Twenty twenty-three is shaping up to be the year of (really) getting to know your consumers. NZ Marketing explores the trends set to play important roles in the marcomms space over the next 12 months, and how marketers can tap into these to prepare and adapt to changing consumer behaviours.
- Values-based advertising
British entrepreneur Richard Branson has said: “The brands that will thrive in the coming years are the ones that have a purpose beyond profit.”
While certainly not a new idea, values-based advertising is set to only grow in 2023. As the world recovers from the pandemic and deals with the economic side-effects of three years of uncertainty, consumers are increasingly wanting to support businesses that share their values.
Although this is a big shift for many businesses, leading with purpose can keep a business alive.
Senior Marketing Lecturer at AUT, Drew Franklin, says consumers are becoming increasingly discerning about their decision-making at a values-based level even with products and services that may have otherwise been considered more commodity-type offerings.
“Leading your communications with an authentic brand purpose can serve to articulate the guiding principles of your organisation, or brand, and build positive esteem within the marketplace. This is also becoming increasingly important as marketers seek to build positive brand esteem with current out-of-market buyers that may need their products or services in the future.”
2. Video and podcast marketing
In the increasingly crowded advertising market, trying to cut through the noise can be difficult. That’s why many marketers are opting to delve into creating literal noise and video to stand out from the crowds.
According to NZ On Air’s July 2021 report ‘Where are the Audiences’, audience numbers are growing with the daily reach of podcasts in the country at 13 percent, up year-on-year and seven percent since 2018.
Over in the UK, research company Tapestry found that podcast advertising commands the highest levels of attention of any media channel, with 65 percent of listeners paying attention to podcast adverts over TV ads at 39 percent and radio at 38 percent.
Drew echoes this sentiment saying that “video and podcast marketing has become an increasingly important part of an overall communications and interaction strategy for organisations and brands”.
“Increasingly, the most effective video and podcast content remains largely ungated so that decision-makers can interact with this content more readily.
“Many organisations are also using these channels to develop thought leadership communications strategies,” he adds.
3. Better storytelling
Humans have been telling stories since we learnt to communicate with each other. It’s an integral part of how we understand the world, share knowledge, and make progress.
The Harvard Business Review is predicting that data-driven storytelling is set to become increasingly popular in content marketing especially with brands. Marketers can employ this fundamental communication method within the context of customer data by appealing to their audiences’ emotions with powerful results.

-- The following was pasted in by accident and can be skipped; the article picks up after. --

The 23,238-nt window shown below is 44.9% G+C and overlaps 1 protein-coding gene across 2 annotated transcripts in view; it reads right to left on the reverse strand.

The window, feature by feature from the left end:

“We are storytellers by nature, and organisations and brands can tap into a more visceral and emotional response to well-crafted communications by telling a creative and contextualised story around their product or service,” says Drew.
This is not about making up a story for your brand warns Drew, but rather articulating what it already stands for.
“Creative storytelling is a powerful communications tool that can add objective value to your business or brand when done
well, as well as offer a distinctiveness in
“The danger of an inauthentic story is that consumers and decision-makers will punish a brand for messaging that is incongruent or inconsistent with reality.”
4. Real-time messaging
With technology allowing us to do more, it’s no surprise that marketers too are harnessing its power to increase personalisation and have more control over how customers interact with brands.
One channel that is expected to grow is live, online chat (AI-augmented or otherwise).
“This can serve an overall communications strategy well as a means for consumers and decision-makers to quickly access information, but not at the expense of more face-to-face, or human-centric, interaction,” says Drew.
“Recent research (particularly in business-to-business markets) suggests that maintaining relationships through these channels as part of
a wider communications strategy can be effective, but for nurturing and flourishing relationships, face-to-face interaction is key.”
5. Elevating customer experiences
Following years of varying degrees of lockdowns and restrictions on gatherings, marketers are now presented with the opportunity to turn their attention to elevating customer experiences (CX).
Drew says that this could involve investing in wider experiential ecosystems that have been missed in recent times when seeking to interact with marketplaces.
“The concept of integrated marketing communications and aligning our messaging in and through all consumer touchpoints in the marketplace has again been brought into focus. This is particularly important as consumers and marketers are becoming more discerning of their spend.”
The effects of good CX are well known, but equally important is a grasp on how and why different elements of communication strategies work together he says.